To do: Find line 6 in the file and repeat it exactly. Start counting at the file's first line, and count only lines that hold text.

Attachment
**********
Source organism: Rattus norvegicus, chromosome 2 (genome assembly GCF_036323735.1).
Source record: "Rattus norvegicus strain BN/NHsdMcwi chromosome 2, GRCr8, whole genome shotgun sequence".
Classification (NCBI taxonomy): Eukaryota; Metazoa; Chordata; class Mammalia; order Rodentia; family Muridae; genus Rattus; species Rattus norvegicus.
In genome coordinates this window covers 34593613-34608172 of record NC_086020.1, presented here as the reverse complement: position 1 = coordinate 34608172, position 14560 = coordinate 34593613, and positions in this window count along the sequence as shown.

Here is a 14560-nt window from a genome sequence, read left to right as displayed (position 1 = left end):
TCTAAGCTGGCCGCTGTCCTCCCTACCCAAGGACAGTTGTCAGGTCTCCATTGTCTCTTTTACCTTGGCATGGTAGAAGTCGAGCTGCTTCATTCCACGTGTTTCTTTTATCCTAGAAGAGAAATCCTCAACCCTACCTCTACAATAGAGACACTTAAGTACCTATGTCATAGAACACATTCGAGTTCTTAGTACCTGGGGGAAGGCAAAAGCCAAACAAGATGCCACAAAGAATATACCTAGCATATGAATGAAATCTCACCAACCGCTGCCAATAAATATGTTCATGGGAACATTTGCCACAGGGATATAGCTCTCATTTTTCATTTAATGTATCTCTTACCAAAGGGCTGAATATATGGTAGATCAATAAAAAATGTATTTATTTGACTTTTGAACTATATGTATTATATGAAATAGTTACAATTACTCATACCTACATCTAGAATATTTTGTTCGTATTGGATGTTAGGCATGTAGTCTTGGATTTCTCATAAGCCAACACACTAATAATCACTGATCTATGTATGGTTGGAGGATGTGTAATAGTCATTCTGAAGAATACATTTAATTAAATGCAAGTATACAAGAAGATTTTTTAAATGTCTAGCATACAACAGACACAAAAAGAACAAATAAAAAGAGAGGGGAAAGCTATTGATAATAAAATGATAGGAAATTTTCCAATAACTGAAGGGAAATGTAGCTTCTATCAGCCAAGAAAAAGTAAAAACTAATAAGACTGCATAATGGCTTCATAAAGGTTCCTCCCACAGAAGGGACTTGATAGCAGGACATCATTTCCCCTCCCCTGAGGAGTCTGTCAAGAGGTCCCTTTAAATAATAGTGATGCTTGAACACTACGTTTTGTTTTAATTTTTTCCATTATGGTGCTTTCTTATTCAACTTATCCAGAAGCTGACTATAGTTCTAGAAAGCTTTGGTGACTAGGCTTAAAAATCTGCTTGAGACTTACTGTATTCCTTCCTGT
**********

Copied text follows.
TCTAAGCTGGCCGCTGTCCTCCCTACCCAAGGACAGTTGTCAGGTCTCCATTGTCTCTTTTACCTTGGCATGGTAGAAGTCGAGCTGCTTCATTCCACGTGTTTCTTTTATCCTAGAAGAGAAATCCTCAACCCTACCTCTACAATAGAGACACTTAAGTACCTATGTCATAGAACACATTCGAGTTCTTAGTACCTGGGGGAAGGCAAAAGCCAAACAAGATGCCACAAAGAATATACCTAGCATATGAATGAAATCTCACCAACCGCTGCCAATAAATATGTTCATGGGAACATTTGCCACAGGGATATAGCTCTCATTTTTCATTTAATGTATCTCTTACCAAAGGGCTGAATATATGGTAGATCAATAAAAAATGTATTTATTTGACTTTTGAACTATATGTATTATATGAAATAGTTACAATTACTCATACCTACATCTAGAATATTTTGTTCGTATTGGATGTTAGGCATGTAGTCTTGGATTTCTCATAAGCCAACACACTAATAATCACTGATCTATGTATGGTTGGAGGATGTGTAATAGTCATTCTGAAGAATACATTTAATTAAATGCAAGTATACAAGAAGATTTTTTAAATGTCTAGCATACAACAGACACAAAAAGAACAAATAAAAAGAGAGGGGAAAGCTATTGATAATAAAATGATAGGAAATTTTCCAATAACTGAAGGGAAATGTAGCTTCTATCAGCCAAGAAAAAGTAAAAACTAATAAGACTGCATAATGGCTTCATAAAGGTTCCTCCCACAGAAGGGACTTGATAGCAGGACATCATTTCCCCTCCCCTGAGGAGTCTGTCAAGAGGTCCCTTTAAATAATAGTGATGCTTGAACACTACGTTTTGTTTTAATTTTTTCCATTATGGTGCTTTCTTATTCAACTTATCCAGAAGCTGACTATAGTTCTAGAAAGCTTTGGTGACTAGGCTTAAAAATCTGCTTGAGACTTACTGTATTCCTTCCTGT